I was on the phone with Ralph Bakshi when he told me who killed John F. Kennedy. Long story short: It was the mob. “With Johnson’s OK, I guess,” Bakshi said. “That’s my take on it. The fact that Kennedy got shot in the back and the front of the head? Oswald shot three people with one bullet? I mean, come on. I write movies, and I would never write a movie that bad.”
Bakshi was talking to me from his home in Silver City, N.M., where he was working on his latest project, “Last Days of Coney Island.” The first segment of the film, which was financed through a successful Kickstarter campaign, will be released online in the coming months. When we chatted, the 75-year-old animator had just woken up from a nap, but he seemed like his regular combative self. “Kennedy being assassinated and King being assassinated and Malcolm X being assassinated and Bobby Kennedy being assassinated? Basically a coup in America at that point.”
Bakshi is known for making sexually, racially and politically charged films like “Fritz the Cat,” which was X-rated and, with a box office take of over $100 million, the most successful independent animated feature of all time. He is beloved by science fiction and fantasy fans for movies like “Wizards” (1977) and a 1978 adaptation of “The Lord of the Rings.” His movies — despite many controversies — are icons of animation, and his influence can be felt everywhere from The Simpsons to South Park to the entire Adult Swim cartoon network. Bakshi didn’t just make dirty pictures — he helped invent an industry.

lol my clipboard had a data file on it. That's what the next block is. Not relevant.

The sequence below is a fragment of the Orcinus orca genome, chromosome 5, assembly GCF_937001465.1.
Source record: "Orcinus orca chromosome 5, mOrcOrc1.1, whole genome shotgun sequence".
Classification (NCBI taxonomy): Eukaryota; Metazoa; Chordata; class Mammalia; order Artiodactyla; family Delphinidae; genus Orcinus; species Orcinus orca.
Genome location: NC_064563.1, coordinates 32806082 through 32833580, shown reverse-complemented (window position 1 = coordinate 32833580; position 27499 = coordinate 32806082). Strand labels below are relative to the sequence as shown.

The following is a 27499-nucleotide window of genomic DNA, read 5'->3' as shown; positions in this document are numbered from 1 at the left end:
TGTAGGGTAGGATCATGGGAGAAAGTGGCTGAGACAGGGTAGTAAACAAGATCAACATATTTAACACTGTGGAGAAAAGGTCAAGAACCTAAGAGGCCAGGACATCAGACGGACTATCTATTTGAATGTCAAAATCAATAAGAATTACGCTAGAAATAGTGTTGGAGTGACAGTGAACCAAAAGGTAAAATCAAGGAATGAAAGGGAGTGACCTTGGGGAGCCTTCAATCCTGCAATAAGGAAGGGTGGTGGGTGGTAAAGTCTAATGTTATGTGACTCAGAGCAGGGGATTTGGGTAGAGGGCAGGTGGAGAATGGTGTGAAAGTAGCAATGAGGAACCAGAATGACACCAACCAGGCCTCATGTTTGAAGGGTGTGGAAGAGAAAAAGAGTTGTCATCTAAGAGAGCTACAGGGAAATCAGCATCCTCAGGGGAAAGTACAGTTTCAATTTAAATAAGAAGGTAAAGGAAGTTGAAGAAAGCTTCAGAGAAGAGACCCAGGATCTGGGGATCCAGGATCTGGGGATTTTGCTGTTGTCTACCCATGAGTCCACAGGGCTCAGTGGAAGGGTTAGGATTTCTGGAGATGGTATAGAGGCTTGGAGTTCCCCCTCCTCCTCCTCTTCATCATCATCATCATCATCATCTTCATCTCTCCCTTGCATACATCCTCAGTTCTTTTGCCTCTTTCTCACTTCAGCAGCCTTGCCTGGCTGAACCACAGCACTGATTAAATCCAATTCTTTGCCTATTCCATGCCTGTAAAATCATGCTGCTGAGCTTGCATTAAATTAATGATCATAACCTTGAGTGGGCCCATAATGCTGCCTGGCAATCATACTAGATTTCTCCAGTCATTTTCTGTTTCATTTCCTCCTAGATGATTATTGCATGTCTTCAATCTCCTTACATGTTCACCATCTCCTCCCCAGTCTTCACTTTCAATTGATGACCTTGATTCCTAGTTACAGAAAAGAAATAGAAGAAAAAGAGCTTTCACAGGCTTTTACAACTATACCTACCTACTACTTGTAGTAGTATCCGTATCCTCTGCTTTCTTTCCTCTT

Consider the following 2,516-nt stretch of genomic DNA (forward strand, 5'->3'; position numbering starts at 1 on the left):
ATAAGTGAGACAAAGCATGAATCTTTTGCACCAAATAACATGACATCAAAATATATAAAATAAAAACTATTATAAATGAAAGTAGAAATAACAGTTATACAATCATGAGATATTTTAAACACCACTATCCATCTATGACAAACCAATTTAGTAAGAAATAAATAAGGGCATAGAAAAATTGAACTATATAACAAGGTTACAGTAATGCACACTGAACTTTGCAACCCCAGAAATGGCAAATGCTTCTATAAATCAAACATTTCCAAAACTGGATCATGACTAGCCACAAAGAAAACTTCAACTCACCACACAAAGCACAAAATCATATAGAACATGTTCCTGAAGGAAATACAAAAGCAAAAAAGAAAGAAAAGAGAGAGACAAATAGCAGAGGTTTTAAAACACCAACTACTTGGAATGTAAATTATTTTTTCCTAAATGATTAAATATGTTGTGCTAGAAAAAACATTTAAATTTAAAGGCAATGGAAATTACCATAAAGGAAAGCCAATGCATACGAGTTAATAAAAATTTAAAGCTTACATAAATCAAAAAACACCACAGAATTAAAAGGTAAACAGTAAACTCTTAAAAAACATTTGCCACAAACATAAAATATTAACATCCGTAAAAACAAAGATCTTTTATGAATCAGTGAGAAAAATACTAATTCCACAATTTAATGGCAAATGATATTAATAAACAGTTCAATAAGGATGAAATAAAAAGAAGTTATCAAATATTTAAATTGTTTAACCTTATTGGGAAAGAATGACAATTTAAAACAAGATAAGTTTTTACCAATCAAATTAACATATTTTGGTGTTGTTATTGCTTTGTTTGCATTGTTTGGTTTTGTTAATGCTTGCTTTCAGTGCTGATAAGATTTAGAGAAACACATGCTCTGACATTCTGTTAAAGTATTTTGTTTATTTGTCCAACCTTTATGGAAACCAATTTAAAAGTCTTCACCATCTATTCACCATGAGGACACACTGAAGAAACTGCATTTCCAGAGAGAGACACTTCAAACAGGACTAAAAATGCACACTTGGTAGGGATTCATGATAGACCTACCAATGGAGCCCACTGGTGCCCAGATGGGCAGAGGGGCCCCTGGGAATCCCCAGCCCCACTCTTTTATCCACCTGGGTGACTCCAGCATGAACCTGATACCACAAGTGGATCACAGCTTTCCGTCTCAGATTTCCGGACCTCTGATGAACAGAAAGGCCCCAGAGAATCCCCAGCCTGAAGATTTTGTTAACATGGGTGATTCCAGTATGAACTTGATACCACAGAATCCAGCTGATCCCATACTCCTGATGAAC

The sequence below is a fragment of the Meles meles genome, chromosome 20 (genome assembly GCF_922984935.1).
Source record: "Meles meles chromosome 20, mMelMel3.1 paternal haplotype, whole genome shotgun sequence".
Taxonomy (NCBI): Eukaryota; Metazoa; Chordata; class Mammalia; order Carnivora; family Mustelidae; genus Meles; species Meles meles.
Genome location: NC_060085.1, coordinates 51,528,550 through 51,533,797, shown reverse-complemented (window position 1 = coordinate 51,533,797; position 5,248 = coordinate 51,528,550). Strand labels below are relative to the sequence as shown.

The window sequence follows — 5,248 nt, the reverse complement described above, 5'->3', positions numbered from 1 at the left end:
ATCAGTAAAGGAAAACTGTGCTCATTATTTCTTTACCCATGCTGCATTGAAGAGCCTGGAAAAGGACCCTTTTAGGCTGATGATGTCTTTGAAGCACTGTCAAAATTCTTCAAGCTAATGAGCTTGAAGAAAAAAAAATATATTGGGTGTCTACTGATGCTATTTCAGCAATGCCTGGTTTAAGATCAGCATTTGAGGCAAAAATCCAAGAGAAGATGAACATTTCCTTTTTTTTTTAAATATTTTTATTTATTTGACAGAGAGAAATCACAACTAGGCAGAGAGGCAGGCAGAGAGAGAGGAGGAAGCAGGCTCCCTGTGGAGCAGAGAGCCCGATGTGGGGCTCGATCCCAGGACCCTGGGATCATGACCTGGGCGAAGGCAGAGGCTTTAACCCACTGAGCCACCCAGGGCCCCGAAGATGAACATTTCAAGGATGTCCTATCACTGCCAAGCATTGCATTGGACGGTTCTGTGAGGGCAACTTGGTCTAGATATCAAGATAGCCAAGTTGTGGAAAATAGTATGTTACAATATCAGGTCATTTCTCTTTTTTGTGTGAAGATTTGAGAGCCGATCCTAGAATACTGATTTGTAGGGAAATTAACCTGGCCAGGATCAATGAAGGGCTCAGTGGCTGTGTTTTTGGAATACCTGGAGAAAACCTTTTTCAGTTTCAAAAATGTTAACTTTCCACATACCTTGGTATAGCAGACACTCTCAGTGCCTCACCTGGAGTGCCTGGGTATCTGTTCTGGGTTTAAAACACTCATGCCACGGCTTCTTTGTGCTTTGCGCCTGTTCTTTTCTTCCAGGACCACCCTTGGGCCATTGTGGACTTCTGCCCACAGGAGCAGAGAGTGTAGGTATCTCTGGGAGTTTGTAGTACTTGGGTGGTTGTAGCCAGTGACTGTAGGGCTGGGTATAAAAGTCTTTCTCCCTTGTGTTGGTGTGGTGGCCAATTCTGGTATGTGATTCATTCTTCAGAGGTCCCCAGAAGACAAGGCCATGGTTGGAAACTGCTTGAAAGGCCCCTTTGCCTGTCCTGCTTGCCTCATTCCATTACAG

There hasn’t been much recent news from Bakshi, however. Since his last big projects — the part-animated, part-live action, “Cool World,” made in 1992 starring a young Brad Pitt, and “Spicy City,” a short-lived 1997 TV show — he has largely retired from the entertainment business. These days he spends his time reading, listening to jazz, and painting in his New Mexico studio. But with “Last Days of Coney Island” he’s making a return to filmmaking, and to subjects that have marked his career since the beginning: crime, corruption, and the grime-ridden streets of New York.
Bakshi knows a thing or two about grime. Born in Haifa in 1938, he left Palestine with his parents at age 1 and settled in the Brooklyn neighborhood of Brownsville. His father, Eliezer, worked in a sheet metal factory and his mother, Mina, commuted to the garment district on Manhattan’s Lower East Side. Bakshi’s world was Jewish, but it was hardly pious. On Yom Kippur, he and his friends would stroll over the Italian neighborhood to get something to eat.